School Board OK's more charter school funds

Posted: Wednesday, September 04, 2002

Against the recommendation of its superintendent, the Juneau School Board voted Tuesday night to provide an extra $10,000 to the Juneau Community Charter School to help cover a deficit in the school's budget for next year. The board also OK'd $25,000 to buy new equipment for the Juneau-Douglas High School auto mechanics program.

The charter school is a public school serving about 60 students managed by a committee of parents that rents space downtown.

The charter school is $40,000 over budget because it failed to find funding sources before existing grants ran out, school officials said. Earlier in the school district's budget process, the board asked the Juneau Assembly to fund a list of items, including the charter school's $40,000 rent, but the Assembly only partly funded that request.

At the School Board meeting Tuesday, board members justified the extra funding, saying the school needed it because the Juneau-Douglas High School auditorium, where the charter school normally holds a large fund-raiser, will be closed this season for renovation.

The school district receives money from the state on a per-pupil basis. Superintendent Gary Bader recommended against any budget increases at this time, because the funds would be drawn from what the school district anticipates - but is not guaranteed - to receive from the state due to increased enrollment.

"I just don't like spending money that isn't in the bank yet," Bader said.

The proposal for the auto mechanics equipment and the charter school funding came from board member Stan Ridgeway. Ridgeway said the mechanic-training program was using outdated equipment and its graduates weren't able to find jobs that required different skills than they were being trained for.

If the district bought new equipment, programs would be certified by national automakers, and those corporations would supply additional equipment and funds, Ridgeway said.

Ridgeway also proposed the charter school receive $22,500, the amount the school usually raises in a year from the community.

"With the vote of the Assembly (to renovate the high school before the new high school is built), this is one of the groups that was shut out for fund-raising," said Ridgeway, who is running for an Assembly seat.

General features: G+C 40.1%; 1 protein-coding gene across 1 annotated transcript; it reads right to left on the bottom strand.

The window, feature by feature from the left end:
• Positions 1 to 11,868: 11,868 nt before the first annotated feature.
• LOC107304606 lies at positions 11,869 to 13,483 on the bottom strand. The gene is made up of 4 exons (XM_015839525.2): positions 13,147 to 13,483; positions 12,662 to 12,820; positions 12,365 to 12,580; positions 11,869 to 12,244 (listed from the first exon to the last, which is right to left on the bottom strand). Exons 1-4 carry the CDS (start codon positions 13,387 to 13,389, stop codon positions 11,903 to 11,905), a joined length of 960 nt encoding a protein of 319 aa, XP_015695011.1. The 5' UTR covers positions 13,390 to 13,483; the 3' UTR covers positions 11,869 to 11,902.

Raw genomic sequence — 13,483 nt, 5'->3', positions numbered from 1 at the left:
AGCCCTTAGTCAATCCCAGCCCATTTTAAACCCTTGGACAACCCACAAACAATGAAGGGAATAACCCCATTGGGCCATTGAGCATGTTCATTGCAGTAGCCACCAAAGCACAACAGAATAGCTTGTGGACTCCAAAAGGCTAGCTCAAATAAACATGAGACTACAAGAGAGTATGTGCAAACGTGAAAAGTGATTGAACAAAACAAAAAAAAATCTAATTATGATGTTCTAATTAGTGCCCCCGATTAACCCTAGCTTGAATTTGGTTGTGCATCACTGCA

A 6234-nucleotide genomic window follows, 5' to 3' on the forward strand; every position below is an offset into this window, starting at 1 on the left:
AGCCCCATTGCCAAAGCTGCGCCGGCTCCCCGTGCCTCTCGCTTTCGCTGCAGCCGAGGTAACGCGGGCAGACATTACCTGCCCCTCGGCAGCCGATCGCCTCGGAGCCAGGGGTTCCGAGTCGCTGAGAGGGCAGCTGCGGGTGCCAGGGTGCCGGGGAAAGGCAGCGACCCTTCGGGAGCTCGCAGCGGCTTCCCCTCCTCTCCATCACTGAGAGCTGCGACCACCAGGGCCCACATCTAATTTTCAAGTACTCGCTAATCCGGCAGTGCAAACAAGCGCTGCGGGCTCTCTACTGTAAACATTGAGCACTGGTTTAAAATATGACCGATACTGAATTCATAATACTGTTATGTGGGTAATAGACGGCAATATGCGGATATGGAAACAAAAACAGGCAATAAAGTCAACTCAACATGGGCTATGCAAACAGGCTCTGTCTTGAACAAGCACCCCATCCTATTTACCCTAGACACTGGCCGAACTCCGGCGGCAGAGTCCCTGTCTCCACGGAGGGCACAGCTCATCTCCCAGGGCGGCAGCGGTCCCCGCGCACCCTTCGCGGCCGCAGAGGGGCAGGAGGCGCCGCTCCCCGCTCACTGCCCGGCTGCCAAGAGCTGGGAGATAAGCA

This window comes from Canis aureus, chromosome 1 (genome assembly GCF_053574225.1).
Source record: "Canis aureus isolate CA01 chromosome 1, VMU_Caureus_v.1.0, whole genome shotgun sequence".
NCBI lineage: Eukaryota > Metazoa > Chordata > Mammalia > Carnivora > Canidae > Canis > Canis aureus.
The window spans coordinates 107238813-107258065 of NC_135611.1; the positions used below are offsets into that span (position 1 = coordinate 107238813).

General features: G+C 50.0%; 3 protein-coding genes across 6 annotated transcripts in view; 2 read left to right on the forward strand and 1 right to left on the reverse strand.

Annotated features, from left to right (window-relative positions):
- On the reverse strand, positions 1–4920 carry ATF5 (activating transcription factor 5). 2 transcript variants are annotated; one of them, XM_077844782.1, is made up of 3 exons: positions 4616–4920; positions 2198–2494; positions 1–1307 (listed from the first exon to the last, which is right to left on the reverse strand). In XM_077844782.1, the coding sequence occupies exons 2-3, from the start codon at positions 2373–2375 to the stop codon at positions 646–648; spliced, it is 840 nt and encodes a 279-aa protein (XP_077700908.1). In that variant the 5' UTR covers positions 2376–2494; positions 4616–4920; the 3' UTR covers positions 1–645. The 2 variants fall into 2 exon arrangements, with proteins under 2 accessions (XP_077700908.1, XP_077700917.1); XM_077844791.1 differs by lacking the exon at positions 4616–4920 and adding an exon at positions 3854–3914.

He said the loss to the many groups that use the auditorium to raise funds was just one of the many "hidden costs" of the high school renovation the district must bear.

With members Ridgeway, Mary Becker, Deana Darnall, Carolyn Spalding and Daniel Peterson voting, the proposal that included the $22,500 failed, with Becker and Peterson voting against it.

Becker said she didn't understand how so much of the school's fund-raising revenue would be lost if the venue for its fund-raiser changed. The group could rent Centennial Hall for only $700, she said.

Michael Stark, president of the Academic Policy Committee for the charter school, said aside from having to rent the venue, some of the performers who usually participate in the school's arts gala fund-raiser wouldn't perform at Centennial Hall because of its poor acoustics. Stark asked the board to consider granting less than $22,500.

At Ridgeway's suggestion, Becker reintroduced the funding measure, this time reducing the amount for the charter school to $10,000. The $35,000 measure, which included the auto mechanics equipment and the charter school money, passed unanimously.

Stark said the charter school does not anticipate it will have such a large deficit in the fiscal year 2005 budget process. The original seed money from the federal government and some other grants have run out, Stark said, and the school is searching for new funding.

Julia O'Malley can be reached at

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